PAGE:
HUNTINGTON, W.Va. - The spark the Marshall football team's offense needed Saturday night versus Miami University came from an unusual source - quarterback Rakeem Cato's feet.
The Thundering Herd had suffered through an abnormally quiet first quarter. It didn't just fail to score a point. It failed to record a single first down and trailed 7-0 to start the second quarter. But on the third play of the Herd's first possession in that period, Cato scrambled up field for a 15-yard gain on third and 8, finally moving the chains and shaking Marshall out of its doldrums.
From that play on, the Herd returned to its old ways, pummeling the RedHawks for nearly 600 yards of total offense in Marshall's 52-14 win.
Cato has never considered himself a running quarterback. His 4,201 passing yards and 31 rushing yards from last season are a testament to that. Against Miami, though, he had 42 rushing yards by halftime.
"Everybody's not a running quarterback," Cato said. "You can force a slow quarterback to run the ball. I had to. That was my read, I just stuck with it and it paid off for me."
It paid off for the entire offense. Marshall gained 304 yards on the ground, led by Steward Butler's 107 yards on 17 carries and Essray Taliaferro's 91 yards and a touchdown on 19 carries. Cato finished the game with 59 yards on nine runs and added 253 yards and five touchdowns on 22-of-34 passing. It was the third five-touchdown game of his career, matching his 2012 performances against Purdue and East Carolina.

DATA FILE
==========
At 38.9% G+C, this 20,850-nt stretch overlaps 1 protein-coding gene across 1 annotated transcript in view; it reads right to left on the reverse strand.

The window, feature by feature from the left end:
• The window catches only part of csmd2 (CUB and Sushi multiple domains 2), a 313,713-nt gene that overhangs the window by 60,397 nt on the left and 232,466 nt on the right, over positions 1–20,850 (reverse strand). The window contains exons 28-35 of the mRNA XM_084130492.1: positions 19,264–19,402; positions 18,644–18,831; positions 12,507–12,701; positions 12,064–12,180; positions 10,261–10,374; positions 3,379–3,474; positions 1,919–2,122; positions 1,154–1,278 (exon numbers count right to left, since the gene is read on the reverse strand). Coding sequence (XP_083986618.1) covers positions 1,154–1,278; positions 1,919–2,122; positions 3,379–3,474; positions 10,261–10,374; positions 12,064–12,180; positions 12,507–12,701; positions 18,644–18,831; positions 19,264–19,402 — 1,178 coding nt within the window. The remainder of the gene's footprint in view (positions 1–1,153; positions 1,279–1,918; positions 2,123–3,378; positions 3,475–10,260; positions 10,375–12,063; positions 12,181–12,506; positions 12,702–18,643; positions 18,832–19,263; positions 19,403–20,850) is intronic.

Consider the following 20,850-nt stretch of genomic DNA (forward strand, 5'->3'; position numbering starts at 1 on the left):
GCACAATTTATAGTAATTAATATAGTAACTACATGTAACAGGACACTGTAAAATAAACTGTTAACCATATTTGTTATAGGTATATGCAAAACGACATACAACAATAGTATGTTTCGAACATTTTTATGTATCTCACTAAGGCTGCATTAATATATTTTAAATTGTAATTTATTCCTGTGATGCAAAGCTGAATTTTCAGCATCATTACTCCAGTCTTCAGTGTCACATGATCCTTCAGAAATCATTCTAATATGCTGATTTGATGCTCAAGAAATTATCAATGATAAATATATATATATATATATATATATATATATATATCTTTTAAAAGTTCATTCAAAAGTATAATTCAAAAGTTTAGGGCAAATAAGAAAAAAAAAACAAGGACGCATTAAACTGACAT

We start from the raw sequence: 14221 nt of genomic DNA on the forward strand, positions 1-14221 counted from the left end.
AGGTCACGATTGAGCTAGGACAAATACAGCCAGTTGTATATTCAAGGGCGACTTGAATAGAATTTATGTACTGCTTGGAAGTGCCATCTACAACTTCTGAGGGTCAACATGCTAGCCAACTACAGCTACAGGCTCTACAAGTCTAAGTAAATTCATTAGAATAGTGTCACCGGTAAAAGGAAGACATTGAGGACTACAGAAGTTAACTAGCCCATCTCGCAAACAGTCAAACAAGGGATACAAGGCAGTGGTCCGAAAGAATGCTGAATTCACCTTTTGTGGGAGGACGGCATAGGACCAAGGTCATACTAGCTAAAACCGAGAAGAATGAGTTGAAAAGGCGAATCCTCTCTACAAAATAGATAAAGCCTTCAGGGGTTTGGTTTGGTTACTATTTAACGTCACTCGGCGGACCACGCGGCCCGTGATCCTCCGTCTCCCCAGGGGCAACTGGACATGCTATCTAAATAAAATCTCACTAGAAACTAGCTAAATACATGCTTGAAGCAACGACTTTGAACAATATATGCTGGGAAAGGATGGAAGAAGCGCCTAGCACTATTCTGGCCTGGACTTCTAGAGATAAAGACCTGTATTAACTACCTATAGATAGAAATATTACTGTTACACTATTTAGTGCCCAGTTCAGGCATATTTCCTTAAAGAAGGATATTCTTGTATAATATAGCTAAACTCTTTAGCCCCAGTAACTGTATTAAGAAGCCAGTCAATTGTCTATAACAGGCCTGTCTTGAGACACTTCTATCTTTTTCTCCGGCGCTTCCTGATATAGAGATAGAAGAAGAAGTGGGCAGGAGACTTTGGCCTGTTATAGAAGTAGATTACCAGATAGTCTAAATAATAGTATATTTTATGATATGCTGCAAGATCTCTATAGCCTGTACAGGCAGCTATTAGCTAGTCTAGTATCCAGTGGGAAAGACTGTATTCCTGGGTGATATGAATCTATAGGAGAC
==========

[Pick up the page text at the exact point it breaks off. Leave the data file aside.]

The Herd finished the night with 591 yards of total offense and 34 first downs, numbers made even more impressive considering Marshall gained just 11 yards and no first downs in the first quarter.
"I think we came out in the second half and wanted to run the football better," Marshall Coach Doc Holliday said. "We got behind the sticks a bit in the first half. We had some early three-and-outs. We weren't patient enough with our run-pass option early and we got to that in the second half."
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RAHEEM WAITERS showed a nose for the football during preseason scrimmages and the junior linebacker proved that sense was still strong against Miami. The Quincy native and Riverside High graduate's 27-yard interception return for a touchdown was the final exclamation point on the Herd's rout of the RedHawks.
And it wasn't much different from his two picks, including one for a touchdown, he racked up during the Herd's second preseason scrimmage.
"It was a call where I read the quarterback's eyes and move with him," Waiters said. "I read the quarterback, went that way and he just threw it right to me.